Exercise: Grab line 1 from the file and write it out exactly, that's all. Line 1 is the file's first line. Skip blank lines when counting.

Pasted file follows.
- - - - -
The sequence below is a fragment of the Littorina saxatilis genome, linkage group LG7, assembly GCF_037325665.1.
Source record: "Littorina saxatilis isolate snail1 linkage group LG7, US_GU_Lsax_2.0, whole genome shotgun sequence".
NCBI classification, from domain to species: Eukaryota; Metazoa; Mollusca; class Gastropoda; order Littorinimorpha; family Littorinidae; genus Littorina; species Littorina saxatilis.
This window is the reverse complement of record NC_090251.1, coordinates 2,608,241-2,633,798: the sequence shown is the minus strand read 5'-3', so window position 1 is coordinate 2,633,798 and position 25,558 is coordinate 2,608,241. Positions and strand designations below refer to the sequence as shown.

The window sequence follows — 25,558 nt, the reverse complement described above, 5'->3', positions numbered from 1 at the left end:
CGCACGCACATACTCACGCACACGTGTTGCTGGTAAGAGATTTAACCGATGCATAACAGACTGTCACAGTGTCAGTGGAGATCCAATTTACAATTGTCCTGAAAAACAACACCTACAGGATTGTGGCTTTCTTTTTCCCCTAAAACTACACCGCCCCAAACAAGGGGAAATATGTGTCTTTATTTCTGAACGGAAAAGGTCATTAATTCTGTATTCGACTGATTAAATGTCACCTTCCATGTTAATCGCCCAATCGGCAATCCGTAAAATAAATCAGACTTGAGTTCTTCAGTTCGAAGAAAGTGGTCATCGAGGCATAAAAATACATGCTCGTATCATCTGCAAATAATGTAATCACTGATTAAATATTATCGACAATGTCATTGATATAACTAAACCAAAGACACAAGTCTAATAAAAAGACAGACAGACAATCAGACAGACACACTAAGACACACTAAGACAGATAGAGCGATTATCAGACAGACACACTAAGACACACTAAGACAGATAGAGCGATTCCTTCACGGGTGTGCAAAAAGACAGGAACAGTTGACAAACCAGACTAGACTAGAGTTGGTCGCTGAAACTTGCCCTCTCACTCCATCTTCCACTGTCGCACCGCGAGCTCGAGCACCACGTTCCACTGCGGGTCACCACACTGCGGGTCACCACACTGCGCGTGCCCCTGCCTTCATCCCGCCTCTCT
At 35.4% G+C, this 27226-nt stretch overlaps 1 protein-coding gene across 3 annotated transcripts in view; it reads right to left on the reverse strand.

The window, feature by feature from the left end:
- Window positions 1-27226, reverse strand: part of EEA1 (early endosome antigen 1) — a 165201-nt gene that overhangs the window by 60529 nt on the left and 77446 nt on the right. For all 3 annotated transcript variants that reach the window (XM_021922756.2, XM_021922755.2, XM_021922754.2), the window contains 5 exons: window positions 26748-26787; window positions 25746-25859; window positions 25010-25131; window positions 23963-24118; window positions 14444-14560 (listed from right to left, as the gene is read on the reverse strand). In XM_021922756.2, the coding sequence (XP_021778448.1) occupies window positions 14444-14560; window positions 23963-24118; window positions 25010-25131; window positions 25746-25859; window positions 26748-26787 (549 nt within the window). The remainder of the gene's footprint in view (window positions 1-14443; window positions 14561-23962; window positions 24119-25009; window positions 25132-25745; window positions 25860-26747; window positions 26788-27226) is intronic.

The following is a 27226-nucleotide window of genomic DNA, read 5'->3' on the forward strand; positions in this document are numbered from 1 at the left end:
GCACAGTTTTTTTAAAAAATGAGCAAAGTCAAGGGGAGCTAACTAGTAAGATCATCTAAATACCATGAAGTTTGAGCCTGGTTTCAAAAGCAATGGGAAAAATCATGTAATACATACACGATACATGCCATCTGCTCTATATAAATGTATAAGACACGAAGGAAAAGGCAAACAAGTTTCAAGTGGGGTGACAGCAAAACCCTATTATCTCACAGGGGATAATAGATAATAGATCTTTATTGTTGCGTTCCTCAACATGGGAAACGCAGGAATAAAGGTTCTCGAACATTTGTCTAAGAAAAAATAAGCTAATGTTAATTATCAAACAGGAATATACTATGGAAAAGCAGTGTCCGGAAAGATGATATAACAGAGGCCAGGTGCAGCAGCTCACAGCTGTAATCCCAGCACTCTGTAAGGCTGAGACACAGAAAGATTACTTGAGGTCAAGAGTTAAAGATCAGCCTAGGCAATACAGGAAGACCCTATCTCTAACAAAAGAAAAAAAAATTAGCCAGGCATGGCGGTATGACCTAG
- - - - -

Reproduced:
The sequence below is a fragment of the Littorina saxatilis genome, linkage group LG7, assembly GCF_037325665.1.